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Strategies of email queen

Books and writing are passions for the woman who explains key stage 3 thinking. Warwick Mansell reports

Sue Hackman fires off 100 emails a day and describes herself as a compulsive, obsessive writer who likes nothing better than to compose detailed policy papers for ministers.

"I'm the email queen," said the former English teacher who heads the key stage 3 strategy. In an interview with The TES to mark her first year in the job, Mrs Hackman, 50, admits to taking her love of writing to extremes.

She has already written more than 50 English textbooks, ranging from literary theory to the technique of expressive writing. The mother-of-two she still makes time for writing despite the demands of her high-profile job.

"It's an obsession. I just get up early on a Saturday, go into my kitchen and write," she said. Among her most recent projects was an attempt at a novel. "It was about a boy in a coma," she said. "But I didn't get beyond chapter one. My son said it was rubbish, and I didn't take it any further."

The family is not lacking in creativity - husband Wink is a light entertainment TV editor currently working on Channel Four's Graham Norton show.

And Mrs Hackman has also been involved with developing resources used in school English lessons.

She came up with the idea of "show-and-tell" boards, allowing youngsters to hold up answers to questions in lessons.

Before heading the KS3 strategy, Mrs Hackman was its deputy director. She had previously been head of KS3 English and a senior director of the primary strategy.

Her enthusiasm for her subject is infectious but Mrs Hackham also has to be tough in arguing through the strengths and weaknesses of government policies with teachers.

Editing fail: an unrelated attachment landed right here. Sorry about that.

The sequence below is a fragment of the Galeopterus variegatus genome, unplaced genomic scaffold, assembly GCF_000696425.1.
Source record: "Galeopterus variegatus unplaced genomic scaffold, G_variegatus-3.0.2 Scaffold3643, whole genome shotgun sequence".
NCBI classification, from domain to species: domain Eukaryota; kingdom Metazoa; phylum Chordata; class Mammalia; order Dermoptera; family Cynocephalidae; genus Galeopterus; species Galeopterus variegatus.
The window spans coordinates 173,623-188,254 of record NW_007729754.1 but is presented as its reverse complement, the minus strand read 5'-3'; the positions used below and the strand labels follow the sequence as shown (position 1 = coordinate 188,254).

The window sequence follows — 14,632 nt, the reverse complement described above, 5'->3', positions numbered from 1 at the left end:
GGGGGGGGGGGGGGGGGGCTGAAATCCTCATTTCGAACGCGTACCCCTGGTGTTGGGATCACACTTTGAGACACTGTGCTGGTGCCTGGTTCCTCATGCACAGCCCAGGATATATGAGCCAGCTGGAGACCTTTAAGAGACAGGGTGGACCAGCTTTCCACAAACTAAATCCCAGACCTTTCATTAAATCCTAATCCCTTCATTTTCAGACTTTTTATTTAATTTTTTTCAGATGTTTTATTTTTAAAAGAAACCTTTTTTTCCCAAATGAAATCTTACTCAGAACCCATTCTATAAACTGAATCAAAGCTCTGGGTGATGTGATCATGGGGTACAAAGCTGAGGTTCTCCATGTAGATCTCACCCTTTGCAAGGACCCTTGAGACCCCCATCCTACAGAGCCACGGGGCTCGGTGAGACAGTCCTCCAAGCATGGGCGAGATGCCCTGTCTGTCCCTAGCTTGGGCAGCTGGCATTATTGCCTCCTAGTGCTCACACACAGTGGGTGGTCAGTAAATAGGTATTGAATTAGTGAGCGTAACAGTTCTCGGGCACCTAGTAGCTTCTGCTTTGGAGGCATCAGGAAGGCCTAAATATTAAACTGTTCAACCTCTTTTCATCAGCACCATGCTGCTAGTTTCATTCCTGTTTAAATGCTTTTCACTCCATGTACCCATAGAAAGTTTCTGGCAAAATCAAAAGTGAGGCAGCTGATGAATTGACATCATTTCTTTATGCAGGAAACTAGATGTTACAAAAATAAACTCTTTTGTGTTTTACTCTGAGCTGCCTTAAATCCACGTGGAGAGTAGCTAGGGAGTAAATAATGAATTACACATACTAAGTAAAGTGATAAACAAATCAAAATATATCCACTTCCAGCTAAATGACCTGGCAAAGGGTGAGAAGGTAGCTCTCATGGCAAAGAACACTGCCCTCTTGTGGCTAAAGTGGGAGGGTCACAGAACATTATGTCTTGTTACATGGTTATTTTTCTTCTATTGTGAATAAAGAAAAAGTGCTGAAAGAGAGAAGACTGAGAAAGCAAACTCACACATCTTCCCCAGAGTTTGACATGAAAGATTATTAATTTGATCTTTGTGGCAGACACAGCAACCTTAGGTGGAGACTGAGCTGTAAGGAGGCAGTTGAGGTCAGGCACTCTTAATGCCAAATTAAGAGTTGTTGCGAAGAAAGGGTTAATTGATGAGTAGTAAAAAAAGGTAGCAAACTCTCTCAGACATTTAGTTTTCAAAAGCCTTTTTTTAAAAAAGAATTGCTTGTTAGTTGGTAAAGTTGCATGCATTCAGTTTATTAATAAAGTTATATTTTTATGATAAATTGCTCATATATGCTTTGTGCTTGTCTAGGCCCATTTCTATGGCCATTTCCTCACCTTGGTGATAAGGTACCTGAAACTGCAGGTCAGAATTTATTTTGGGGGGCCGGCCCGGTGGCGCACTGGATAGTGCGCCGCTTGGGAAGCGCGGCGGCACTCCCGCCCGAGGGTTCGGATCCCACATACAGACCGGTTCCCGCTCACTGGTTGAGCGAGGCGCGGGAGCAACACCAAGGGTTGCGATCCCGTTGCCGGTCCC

She displayed her determination at the National Association for the Teaching of English conference. Think about alternatives to tests rather than simply grieving each year about the injustice, she told delegates.

The KS3 strategy oversees a bewildering array of projects, from trying to raise boys' achievement to testing radical curriculum changes for lower-performing pupils.

It has had a relatively low profile, despite Tony Blair's decision to make it one of the key elements of Labour's second-term drive to raise standards in secondary schools.

But Mrs Hackman knows she will be judged by results. This year, 75 per cent of youngsters are expected to reach the expected level 5 in KS3 English and maths tests. For science, the figure is 70 per cent.

She conceded the English target - the figure last year was 69 per cent - was "very challenging", but was optimistic of success in science and maths where 68 and 71 per cent of pupils respectively are already hitting the targets.

"There is absolutely no room for complacency at any time," said Mrs Hackman. "I accept and welcome that, actually."

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